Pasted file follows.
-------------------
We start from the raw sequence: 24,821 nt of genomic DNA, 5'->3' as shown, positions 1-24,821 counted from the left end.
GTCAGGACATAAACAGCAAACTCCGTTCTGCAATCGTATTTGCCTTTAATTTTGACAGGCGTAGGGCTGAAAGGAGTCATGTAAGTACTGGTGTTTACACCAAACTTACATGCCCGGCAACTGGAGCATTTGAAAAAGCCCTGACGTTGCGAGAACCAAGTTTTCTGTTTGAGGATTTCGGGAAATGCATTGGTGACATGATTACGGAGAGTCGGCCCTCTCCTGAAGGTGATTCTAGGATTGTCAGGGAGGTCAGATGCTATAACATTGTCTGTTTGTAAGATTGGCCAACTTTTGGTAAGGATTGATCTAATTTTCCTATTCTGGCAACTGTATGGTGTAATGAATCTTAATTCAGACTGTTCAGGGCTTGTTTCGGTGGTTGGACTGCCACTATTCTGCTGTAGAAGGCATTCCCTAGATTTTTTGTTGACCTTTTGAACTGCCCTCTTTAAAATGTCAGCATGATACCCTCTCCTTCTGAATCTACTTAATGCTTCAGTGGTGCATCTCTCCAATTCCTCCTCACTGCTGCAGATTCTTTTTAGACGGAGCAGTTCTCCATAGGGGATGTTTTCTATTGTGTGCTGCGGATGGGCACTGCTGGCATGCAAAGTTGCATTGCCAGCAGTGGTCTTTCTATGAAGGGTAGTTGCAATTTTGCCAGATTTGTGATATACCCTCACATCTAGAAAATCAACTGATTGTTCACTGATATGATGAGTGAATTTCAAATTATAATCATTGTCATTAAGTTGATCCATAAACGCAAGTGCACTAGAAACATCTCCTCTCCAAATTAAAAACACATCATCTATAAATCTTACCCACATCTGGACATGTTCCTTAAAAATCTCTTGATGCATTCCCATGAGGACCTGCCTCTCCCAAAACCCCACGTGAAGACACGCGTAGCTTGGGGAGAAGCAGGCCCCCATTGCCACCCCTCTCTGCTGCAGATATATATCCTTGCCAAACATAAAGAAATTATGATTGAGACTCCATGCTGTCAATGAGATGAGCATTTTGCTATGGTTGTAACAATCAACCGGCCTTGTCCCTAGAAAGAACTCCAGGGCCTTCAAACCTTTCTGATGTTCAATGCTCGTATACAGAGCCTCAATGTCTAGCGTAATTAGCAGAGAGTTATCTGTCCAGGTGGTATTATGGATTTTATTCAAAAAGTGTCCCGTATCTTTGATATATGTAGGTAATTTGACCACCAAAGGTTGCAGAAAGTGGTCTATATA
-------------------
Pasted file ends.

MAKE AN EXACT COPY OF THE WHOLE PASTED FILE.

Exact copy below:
We start from the raw sequence: 24,821 nt of genomic DNA, 5'->3' as shown, positions 1-24,821 counted from the left end.
GTCAGGACATAAACAGCAAACTCCGTTCTGCAATCGTATTTGCCTTTAATTTTGACAGGCGTAGGGCTGAAAGGAGTCATGTAAGTACTGGTGTTTACACCAAACTTACATGCCCGGCAACTGGAGCATTTGAAAAAGCCCTGACGTTGCGAGAACCAAGTTTTCTGTTTGAGGATTTCGGGAAATGCATTGGTGACATGATTACGGAGAGTCGGCCCTCTCCTGAAGGTGATTCTAGGATTGTCAGGGAGGTCAGATGCTATAACATTGTCTGTTTGTAAGATTGGCCAACTTTTGGTAAGGATTGATCTAATTTTCCTATTCTGGCAACTGTATGGTGTAATGAATCTTAATTCAGACTGTTCAGGGCTTGTTTCGGTGGTTGGACTGCCACTATTCTGCTGTAGAAGGCATTCCCTAGATTTTTTGTTGACCTTTTGAACTGCCCTCTTTAAAATGTCAGCATGATACCCTCTCCTTCTGAATCTACTTAATGCTTCAGTGGTGCATCTCTCCAATTCCTCCTCACTGCTGCAGATTCTTTTTAGACGGAGCAGTTCTCCATAGGGGATGTTTTCTATTGTGTGCTGCGGATGGGCACTGCTGGCATGCAAAGTTGCATTGCCAGCAGTGGTCTTTCTATGAAGGGTAGTTGCAATTTTGCCAGATTTGTGATATACCCTCACATCTAGAAAATCAACTGATTGTTCACTGATATGATGAGTGAATTTCAAATTATAATCATTGTCATTAAGTTGATCCATAAACGCAAGTGCACTAGAAACATCTCCTCTCCAAATTAAAAACACATCATCTATAAATCTTACCCACATCTGGACATGTTCCTTAAAAATCTCTTGATGCATTCCCATGAGGACCTGCCTCTCCCAAAACCCCACGTGAAGACACGCGTAGCTTGGGGAGAAGCAGGCCCCCATTGCCACCCCTCTCTGCTGCAGATATATATCCTTGCCAAACATAAAGAAATTATGATTGAGACTCCATGCTGTCAATGAGATGAGCATTTTGCTATGGTTGTAACAATCAACCGGCCTTGTCCCTAGAAAGAACTCCAGGGCCTTCAAACCTTTCTGATGTTCAATGCTCGTATACAGAGCCTCAATGTCTAGCGTAATTAGCAGAGAGTTATCTGTCCAGGTGGTATTATGGATTTTATTCAAAAAGTGTCCCGTATCTTTGATATATGTAGGTAATTTGACCACCAAAGGTTGCAGAAAGTGGTCTATATA